Cooperation in City Cleanup Facilitates Rubbish Collection

Camden Courier-Post – February 11, 1938

Separation of Refuse By Householders Permits Use of Ashes for Street Repairs and Fill

Employees to Return Accommodation

This is the fifth in a series of articles showing how co-operation by Camden citizens in ash and garbage collection can save money for the city.


Camden citizens are co-operating so well with Commissioner Frank J. Hartmann in his campaign to improve the appearance of the city streets that the director of public works today announced a new procedure for collections.

Heretofore ashes, garbage, papers, bottles, cans and other rubbish had, to be collected together because householders failed to put out their of refuse in separate containers.

Now, however, Hartmann’s request to keep ashes separate from garbage and other refuse have been heeded so well that the new method has been decided on.

Beginning Monday, Hartmann said, separate trucks will be used for collection of ashes and the other refuse. By removing the ashes in one truck and the garbage, papers, bottles and cans and other rubbish in another, the ashes will be available for road repairs and to fill in lowlands. Then the other trucks, containing the garbage and rubbish can be taken direct to the city incinerator at Fourteenth and Federal streets.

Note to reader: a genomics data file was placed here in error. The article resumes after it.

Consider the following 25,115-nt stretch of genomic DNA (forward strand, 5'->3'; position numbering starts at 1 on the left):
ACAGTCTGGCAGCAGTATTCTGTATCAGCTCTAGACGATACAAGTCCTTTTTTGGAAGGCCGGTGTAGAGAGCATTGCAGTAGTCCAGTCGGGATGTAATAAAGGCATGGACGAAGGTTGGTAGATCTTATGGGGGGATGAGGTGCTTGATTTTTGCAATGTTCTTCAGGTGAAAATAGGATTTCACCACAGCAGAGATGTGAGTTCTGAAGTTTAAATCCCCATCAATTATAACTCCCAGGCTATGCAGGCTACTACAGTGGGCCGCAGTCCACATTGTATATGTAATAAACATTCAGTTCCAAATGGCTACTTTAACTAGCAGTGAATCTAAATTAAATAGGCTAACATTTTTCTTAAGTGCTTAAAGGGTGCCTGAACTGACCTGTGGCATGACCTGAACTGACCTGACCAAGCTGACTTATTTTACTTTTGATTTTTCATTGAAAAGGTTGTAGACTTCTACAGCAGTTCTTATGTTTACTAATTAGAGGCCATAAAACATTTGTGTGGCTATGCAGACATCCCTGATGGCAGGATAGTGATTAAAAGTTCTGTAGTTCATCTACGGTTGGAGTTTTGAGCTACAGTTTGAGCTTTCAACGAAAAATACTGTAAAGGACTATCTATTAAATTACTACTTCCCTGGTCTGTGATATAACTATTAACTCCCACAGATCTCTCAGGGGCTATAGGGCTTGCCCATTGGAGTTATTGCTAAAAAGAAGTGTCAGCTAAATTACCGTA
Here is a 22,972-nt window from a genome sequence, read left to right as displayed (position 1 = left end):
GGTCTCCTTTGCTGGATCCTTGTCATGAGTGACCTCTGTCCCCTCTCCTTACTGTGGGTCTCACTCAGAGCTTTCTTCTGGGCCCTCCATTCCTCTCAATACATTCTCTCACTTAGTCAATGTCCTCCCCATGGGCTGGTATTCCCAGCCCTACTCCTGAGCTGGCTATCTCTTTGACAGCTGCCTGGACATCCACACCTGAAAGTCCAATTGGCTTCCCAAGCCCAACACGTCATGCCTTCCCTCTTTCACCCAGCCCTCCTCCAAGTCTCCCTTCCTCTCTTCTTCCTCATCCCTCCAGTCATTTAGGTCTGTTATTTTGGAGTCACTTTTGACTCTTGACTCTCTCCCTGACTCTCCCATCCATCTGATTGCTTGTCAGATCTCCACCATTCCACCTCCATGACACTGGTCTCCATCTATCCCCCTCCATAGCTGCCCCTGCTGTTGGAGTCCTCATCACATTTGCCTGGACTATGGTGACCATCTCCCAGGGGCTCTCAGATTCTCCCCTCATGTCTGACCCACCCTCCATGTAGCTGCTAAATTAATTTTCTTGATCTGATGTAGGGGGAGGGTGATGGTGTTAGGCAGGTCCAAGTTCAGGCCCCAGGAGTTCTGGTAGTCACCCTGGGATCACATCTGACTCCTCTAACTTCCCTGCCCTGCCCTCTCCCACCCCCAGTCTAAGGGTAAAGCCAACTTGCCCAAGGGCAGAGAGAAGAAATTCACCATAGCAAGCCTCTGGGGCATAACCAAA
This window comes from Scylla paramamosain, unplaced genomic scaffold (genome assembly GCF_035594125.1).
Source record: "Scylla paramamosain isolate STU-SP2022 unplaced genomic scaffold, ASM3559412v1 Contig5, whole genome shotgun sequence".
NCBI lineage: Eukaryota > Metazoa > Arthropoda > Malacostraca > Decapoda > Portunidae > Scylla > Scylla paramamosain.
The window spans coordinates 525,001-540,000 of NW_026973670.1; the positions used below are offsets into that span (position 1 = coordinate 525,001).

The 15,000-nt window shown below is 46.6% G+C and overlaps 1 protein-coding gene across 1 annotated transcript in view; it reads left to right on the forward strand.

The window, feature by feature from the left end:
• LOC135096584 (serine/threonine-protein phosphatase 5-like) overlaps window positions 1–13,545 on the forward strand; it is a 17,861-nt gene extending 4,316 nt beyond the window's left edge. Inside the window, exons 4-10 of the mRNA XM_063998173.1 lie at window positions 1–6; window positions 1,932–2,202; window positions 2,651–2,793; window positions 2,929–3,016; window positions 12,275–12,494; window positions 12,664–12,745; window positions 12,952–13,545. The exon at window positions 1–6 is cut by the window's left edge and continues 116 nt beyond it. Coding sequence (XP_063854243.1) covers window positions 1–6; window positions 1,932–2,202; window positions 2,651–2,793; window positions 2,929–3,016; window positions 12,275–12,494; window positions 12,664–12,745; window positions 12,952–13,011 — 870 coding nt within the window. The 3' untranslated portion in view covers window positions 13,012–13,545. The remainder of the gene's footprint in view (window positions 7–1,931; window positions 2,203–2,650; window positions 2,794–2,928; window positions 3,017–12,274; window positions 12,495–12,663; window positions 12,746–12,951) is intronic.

“The people have shown a wonderful spirit of co-operation,” Hartmann said, “and when they see how much better their streets look and realize the assistance they are giving the city employees, I am sure they will continue to aid us by placing their refuse in proper containers.”

If this co-operation continues, Hartmann said he hoped eventually specific days could be set aside for collection of different types of refuse. For instance ashes would be collected on one day and another day would be set aside for removal of garbage and rubbish.

“I believe that would make it easier for the householders, who now must put out everything at once,” the Commissioner said.

While Hartmann said he appreciated the aid given by the citizens in his campaign, he also announced the collectors themselves would be given additional instructions.

Collectors to Aid Also

“I am going to ask the men who collect the refuse not to throw the empty containers down on the curb lines. They will be instructed to place them carefully along the other side of the pavement close to the houses or where there are fences to put them inside,” the Commissioner said.

“That will take very little more time or trouble and I believe it will prevent the empty containers from being, kicked about the streets.

“Also, I will ask Commissioner Mary W. Kobus, director of public safety, to seek the co-operation of the fire marshal in eliminating any other condition which I found.”

“In several sections I found high, top-heavy piles of baled and loose papers on the sidewalks in front of junkyards. A stiff wind easily could send this paper all over the streets.”


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